‘Prioritise education or jeapordise the future of South Sudan’ - World Vision and Save the Children warn donors

Monday, June 15, 2015


Today, leading international aid agencies and advocates have warned that meeting only the food, health, water and sanitation and shelter needs of children currently trapped in a protracted conflict in South Sudan means nothing if the education and child protection needs are not met.

Today, World Vision and Save the Children made a united plea to donors who will attend a pledging conference in Geneva next week to fully fund child protection and education programs in South Sudan.

Combined, education and protection are only fifty percent funded in the UN Strategic Response Plan, If donors cannot meet 100% cost of the plan, the agencies, who provide large amounts of aid directly to children in South Sudan would likely not be able to fully meet education and child protection needs and fail in their mission to expand education to children currently out of school. This shortfall will mean entire generations will remain uneducated, disadvantaged, and unprepared to contribute to their society’s recovery.

“This war is taking an unimaginable toll on children,” said Perry Mansfield, National Director, World Vision South Sudan. “That any child should be killed, abused or have to use a gun is a tragedy that happens in South Sudan every day. If we are serious about stopping the violence in South Sudan, not only do we have to protect children, but we must invest in their future,” said Mansfield.

In April 2014, it was estimated that 9,000 children were associated with armed forces and groups. In May 2015, that number had risen to an estimated 13,000, an increase of 40 percent in just one year. Close to 600,000 children have been affected by psychological distress due to the violence they have seen or experienced, 400,000 children dropped out of school and it is estimated that more than one million children were out of school before the current crisis began according to the United Nations Fund for Children (UNICEF).

“If we are to stop the cycle of violence that appears to be pervasive throughout South Sudan, we need to take care of children, and the best ways to do this are with protection and education programs,” said Peter Walsh, Country Director, Save the Children,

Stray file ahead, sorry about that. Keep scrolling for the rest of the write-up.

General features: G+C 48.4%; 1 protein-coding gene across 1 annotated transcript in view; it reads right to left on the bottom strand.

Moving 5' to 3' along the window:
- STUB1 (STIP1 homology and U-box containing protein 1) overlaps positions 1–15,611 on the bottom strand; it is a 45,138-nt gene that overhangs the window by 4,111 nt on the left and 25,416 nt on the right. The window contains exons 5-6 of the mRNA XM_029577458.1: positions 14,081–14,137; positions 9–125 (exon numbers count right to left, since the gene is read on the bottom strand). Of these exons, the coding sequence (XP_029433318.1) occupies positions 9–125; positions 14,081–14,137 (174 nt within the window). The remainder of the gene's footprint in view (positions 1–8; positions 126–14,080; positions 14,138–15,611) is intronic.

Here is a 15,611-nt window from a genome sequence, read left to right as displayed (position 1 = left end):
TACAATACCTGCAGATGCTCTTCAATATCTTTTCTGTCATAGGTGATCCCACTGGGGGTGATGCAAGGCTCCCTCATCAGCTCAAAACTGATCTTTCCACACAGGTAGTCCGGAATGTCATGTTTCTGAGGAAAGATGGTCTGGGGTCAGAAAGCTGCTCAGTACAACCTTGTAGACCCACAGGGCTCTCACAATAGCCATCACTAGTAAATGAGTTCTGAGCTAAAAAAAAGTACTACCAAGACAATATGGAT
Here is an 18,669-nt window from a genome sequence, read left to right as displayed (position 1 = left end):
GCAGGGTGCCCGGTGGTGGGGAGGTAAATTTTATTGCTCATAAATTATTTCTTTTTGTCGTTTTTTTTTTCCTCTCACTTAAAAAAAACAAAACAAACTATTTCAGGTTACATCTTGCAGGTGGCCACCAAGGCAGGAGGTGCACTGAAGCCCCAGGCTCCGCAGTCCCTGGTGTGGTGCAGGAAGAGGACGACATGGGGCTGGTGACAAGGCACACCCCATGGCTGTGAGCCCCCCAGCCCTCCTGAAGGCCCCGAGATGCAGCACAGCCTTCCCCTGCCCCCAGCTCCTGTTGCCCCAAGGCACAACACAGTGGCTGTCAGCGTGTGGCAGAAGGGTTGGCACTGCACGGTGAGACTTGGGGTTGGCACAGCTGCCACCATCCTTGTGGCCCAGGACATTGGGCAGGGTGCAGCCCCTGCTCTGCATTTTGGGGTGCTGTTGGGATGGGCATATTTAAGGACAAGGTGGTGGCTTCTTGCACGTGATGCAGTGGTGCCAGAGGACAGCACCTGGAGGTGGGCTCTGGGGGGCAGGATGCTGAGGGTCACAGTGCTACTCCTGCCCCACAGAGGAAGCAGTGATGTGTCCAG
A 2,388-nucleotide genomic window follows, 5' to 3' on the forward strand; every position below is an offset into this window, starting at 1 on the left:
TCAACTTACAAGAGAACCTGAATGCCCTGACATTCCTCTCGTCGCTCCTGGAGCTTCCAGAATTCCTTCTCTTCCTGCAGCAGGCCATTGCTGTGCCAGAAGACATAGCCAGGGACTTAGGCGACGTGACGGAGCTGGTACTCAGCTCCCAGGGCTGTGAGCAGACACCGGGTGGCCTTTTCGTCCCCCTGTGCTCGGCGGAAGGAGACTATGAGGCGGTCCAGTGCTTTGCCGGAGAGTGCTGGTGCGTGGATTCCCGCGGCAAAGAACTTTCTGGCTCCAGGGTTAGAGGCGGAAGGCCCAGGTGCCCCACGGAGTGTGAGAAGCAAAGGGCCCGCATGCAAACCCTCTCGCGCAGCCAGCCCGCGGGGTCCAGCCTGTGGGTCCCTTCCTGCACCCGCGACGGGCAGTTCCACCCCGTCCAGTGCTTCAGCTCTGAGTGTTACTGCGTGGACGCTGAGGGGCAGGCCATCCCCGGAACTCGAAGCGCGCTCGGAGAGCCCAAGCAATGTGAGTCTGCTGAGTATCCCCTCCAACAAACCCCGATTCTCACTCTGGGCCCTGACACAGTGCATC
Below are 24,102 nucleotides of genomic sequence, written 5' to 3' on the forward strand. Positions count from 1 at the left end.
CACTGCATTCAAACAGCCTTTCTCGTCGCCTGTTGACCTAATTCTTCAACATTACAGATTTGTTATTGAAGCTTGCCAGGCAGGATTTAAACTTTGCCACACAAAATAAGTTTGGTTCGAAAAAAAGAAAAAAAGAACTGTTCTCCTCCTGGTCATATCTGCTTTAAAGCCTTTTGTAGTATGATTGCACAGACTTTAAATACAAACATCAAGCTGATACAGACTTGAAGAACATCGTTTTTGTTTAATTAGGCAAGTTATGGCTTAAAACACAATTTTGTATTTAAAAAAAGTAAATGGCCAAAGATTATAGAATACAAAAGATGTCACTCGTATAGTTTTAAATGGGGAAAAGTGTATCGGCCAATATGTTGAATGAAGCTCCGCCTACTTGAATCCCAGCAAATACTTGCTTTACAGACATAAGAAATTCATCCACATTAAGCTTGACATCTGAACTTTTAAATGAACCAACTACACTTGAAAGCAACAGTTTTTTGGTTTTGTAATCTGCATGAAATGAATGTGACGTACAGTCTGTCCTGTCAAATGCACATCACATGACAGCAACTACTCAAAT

Children need access to psychosocial services to address the impacts of distress and fear. Not addressing long-term stress can have lifelong impacts on learning, health, and development for a child. Efforts are required to strengthen community-based protective environments for children and secure release of children associated with armed forces and groups.

“Over $200 million in pledges from the Nairobi Conference in February is still outstanding and overall funding for the response falls short by over $1 billion, meaning vulnerable children are not receiving the life-saving assistance they need,” said Walsh.

“Last year, children told us that they spend half the amount of time in school now than before the conflict – and that school time has been replaced with work,” said Mansfield “Emergency education programs and longer-term education must be available to all children,” he added.

Both agencies called upon the international community to act urgently to protect children affected by the conflict and ensure robust funding for education and child protection for the duration of the crisis. In May 2014, World Vision warned that if urgent action was not taken the situation would become unimaginably worse for children. Over a year later, the situation continues to deteriorate, with more children separated from their families, more children at risk of violence, more children out of school, and more recruited into armed groups.

“Donors must not lose sight on South Sudan’s long-term development. Eighteen months after the beginning of the conflict, the failure to fund protection and education programs for children will have a long-lasting effect on the future of South Sudan. Schools and health systems across the country hang in the balance,” said Walsh.

“If we are to make an impact on the course of this country, we need to put children first,” said Perry Mansfield, National Director, World Vision South Sudan.

For an interview with Perry Mansfield, please contact Melany Markham +211 922 027 365 or melany_markham@wvi.org